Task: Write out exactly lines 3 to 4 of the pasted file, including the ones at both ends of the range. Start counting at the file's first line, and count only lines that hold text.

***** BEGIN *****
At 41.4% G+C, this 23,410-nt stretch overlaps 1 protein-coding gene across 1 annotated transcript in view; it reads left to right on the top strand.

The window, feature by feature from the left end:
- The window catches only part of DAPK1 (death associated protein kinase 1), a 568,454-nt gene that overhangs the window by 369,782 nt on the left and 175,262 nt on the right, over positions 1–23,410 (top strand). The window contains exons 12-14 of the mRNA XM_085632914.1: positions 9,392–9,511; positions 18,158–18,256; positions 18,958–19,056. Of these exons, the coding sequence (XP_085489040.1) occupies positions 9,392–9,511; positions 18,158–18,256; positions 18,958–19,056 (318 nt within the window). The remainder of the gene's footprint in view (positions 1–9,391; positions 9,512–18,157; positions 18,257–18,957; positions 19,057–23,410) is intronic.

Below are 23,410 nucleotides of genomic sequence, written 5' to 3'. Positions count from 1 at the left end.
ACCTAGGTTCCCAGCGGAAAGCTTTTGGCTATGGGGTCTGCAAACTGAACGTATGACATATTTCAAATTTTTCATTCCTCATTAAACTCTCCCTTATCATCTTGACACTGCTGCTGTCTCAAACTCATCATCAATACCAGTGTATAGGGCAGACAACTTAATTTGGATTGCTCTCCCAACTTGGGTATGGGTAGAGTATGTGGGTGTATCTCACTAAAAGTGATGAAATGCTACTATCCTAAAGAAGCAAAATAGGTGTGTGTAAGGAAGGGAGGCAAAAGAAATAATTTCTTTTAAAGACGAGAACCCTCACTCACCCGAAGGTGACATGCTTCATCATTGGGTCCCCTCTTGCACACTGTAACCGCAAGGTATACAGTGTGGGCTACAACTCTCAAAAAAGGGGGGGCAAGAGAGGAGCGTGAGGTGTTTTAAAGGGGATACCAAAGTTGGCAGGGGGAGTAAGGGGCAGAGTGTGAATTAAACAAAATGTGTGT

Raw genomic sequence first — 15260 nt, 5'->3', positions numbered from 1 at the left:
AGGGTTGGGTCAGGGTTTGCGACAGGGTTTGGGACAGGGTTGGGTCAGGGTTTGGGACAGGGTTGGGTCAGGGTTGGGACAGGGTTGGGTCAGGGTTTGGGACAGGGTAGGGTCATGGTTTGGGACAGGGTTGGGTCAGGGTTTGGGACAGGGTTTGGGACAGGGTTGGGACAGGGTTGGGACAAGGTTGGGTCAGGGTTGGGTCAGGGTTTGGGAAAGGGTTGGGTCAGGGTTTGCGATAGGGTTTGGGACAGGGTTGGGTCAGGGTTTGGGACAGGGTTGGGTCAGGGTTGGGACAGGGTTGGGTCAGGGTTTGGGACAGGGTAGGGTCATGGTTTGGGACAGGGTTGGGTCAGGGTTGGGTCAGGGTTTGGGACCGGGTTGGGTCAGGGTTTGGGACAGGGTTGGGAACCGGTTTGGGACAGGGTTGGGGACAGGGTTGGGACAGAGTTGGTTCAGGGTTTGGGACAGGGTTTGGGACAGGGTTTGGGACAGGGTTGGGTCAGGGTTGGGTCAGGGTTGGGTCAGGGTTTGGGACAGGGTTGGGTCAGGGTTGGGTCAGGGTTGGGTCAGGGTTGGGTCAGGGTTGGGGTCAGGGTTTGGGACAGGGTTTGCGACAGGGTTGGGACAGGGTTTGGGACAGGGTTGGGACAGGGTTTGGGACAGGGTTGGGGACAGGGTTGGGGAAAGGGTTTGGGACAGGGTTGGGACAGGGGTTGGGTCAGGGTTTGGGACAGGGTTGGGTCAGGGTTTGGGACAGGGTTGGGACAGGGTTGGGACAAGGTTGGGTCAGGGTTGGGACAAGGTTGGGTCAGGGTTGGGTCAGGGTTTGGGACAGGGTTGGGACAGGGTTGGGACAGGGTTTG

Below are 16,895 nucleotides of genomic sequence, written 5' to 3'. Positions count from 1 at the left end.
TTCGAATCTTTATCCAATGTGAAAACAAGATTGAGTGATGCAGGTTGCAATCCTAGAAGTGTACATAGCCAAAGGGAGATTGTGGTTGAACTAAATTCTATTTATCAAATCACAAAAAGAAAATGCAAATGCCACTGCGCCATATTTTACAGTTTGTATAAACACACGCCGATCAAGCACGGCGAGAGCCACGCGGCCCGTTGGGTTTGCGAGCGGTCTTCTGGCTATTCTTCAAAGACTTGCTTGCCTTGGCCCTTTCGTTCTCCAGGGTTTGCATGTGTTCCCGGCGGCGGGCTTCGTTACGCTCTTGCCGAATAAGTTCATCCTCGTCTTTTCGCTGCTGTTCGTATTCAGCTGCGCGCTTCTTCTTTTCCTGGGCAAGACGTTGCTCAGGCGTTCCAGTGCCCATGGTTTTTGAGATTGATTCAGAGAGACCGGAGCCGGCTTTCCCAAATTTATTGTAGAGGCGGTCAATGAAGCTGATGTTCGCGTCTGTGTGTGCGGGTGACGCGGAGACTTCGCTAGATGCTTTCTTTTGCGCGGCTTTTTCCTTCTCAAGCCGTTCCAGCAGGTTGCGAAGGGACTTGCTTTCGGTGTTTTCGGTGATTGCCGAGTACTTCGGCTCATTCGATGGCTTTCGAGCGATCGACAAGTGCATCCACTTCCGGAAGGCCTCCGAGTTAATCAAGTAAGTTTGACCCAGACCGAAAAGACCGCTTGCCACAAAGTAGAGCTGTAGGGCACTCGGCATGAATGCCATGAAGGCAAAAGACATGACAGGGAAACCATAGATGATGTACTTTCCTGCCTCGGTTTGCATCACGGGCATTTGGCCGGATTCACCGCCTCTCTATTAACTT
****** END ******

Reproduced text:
- The window catches only part of DAPK1 (death associated protein kinase 1), a 568,454-nt gene that overhangs the window by 369,782 nt on the left and 175,262 nt on the right, over positions 1–23,410 (top strand). The window contains exons 12-14 of the mRNA XM_085632914.1: positions 9,392–9,511; positions 18,158–18,256; positions 18,958–19,056. Of these exons, the coding sequence (XP_085489040.1) occupies positions 9,392–9,511; positions 18,158–18,256; positions 18,958–19,056 (318 nt within the window). The remainder of the gene's footprint in view (positions 1–9,391; positions 9,512–18,157; positions 18,257–18,957; positions 19,057–23,410) is intronic.

Below are 23,410 nucleotides of genomic sequence, written 5' to 3'. Positions count from 1 at the left end.